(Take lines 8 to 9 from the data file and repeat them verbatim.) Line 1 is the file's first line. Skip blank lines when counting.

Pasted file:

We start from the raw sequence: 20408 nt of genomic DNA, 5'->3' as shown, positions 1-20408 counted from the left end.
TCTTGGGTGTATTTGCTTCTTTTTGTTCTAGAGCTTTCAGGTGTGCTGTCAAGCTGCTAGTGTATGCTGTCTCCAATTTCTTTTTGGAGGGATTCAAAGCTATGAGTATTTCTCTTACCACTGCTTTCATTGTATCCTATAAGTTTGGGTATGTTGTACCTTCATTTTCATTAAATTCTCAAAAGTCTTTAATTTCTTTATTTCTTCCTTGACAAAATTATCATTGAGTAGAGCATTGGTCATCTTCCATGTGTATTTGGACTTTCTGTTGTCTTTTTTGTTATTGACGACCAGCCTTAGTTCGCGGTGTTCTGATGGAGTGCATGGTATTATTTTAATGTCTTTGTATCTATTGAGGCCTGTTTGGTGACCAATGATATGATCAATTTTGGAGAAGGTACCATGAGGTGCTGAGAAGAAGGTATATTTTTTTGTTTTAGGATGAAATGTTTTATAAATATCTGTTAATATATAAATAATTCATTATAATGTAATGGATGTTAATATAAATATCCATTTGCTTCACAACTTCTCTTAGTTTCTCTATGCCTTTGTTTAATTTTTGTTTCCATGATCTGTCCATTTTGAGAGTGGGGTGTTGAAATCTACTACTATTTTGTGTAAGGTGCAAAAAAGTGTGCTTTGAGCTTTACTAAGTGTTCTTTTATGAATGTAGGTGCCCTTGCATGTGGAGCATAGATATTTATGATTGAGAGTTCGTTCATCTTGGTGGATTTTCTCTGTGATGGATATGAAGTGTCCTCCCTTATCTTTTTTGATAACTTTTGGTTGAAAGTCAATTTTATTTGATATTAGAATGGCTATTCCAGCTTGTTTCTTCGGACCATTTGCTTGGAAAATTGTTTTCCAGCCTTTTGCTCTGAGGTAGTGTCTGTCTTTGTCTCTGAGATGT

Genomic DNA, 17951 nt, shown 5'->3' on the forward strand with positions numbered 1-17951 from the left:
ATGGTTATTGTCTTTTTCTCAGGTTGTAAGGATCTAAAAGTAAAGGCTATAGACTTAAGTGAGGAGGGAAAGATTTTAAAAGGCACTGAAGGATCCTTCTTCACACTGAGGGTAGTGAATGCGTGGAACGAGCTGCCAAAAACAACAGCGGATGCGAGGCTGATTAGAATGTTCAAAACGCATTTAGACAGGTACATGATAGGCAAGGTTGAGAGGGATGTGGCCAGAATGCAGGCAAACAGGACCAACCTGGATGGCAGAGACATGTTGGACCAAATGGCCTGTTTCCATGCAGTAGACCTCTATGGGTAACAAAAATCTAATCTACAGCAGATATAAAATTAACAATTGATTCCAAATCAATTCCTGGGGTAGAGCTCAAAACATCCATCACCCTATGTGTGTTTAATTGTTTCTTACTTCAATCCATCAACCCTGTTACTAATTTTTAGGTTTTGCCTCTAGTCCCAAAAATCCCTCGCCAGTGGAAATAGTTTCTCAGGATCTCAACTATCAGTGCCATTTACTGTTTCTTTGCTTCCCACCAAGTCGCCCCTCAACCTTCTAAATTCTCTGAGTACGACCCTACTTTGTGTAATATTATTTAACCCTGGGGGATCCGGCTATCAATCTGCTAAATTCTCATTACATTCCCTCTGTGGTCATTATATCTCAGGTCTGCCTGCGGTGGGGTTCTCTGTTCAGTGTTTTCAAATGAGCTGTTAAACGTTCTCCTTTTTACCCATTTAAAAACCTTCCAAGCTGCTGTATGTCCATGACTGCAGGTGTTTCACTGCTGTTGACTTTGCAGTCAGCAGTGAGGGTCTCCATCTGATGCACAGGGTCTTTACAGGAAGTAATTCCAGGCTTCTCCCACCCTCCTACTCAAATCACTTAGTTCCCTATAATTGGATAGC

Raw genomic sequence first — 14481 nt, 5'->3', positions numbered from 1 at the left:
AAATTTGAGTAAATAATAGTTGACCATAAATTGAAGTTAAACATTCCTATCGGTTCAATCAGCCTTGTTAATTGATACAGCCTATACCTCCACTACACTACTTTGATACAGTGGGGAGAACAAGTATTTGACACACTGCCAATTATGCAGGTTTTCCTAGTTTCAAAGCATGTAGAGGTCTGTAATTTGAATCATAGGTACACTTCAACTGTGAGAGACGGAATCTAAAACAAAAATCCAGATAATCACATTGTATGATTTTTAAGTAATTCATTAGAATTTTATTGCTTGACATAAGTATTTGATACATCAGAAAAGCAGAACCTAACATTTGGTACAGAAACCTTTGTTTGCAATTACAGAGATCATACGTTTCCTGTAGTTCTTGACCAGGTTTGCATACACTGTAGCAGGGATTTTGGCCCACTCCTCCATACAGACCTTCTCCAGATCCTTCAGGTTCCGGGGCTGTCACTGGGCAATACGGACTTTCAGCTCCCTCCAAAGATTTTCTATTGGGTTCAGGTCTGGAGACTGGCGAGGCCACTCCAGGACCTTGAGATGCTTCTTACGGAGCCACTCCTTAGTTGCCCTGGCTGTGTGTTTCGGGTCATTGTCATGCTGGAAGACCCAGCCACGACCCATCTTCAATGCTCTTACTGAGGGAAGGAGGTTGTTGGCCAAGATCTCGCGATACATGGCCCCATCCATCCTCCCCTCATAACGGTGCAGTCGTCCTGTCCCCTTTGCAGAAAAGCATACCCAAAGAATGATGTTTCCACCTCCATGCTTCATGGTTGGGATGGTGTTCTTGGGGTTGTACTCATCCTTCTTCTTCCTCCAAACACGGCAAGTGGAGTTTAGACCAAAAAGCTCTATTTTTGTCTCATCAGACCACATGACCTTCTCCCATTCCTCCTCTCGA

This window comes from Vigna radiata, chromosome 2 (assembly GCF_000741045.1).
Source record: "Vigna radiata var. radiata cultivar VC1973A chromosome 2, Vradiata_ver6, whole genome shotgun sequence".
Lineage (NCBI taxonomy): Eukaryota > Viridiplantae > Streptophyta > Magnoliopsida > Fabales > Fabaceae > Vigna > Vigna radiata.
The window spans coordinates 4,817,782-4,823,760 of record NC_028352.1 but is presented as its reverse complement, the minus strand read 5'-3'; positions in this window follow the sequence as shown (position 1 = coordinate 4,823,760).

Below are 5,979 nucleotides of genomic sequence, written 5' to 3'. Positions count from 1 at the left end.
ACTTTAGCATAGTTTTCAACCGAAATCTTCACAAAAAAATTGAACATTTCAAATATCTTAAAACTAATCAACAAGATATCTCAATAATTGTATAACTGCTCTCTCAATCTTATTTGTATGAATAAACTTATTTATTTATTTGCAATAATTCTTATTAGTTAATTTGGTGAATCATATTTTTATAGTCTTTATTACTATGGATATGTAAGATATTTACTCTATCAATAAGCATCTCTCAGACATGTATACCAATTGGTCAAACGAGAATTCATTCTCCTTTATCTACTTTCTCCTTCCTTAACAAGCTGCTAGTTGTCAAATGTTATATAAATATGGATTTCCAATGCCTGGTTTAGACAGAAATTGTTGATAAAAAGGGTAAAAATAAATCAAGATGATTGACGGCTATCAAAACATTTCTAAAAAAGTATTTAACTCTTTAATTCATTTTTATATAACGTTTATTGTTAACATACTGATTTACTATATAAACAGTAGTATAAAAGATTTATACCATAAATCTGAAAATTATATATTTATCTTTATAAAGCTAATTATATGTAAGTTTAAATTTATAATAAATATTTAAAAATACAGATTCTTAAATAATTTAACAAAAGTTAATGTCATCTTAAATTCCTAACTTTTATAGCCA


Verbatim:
Source record: "Vigna radiata var. radiata cultivar VC1973A chromosome 2, Vradiata_ver6, whole genome shotgun sequence".
Lineage (NCBI taxonomy): Eukaryota > Viridiplantae > Streptophyta > Magnoliopsida > Fabales > Fabaceae > Vigna > Vigna radiata.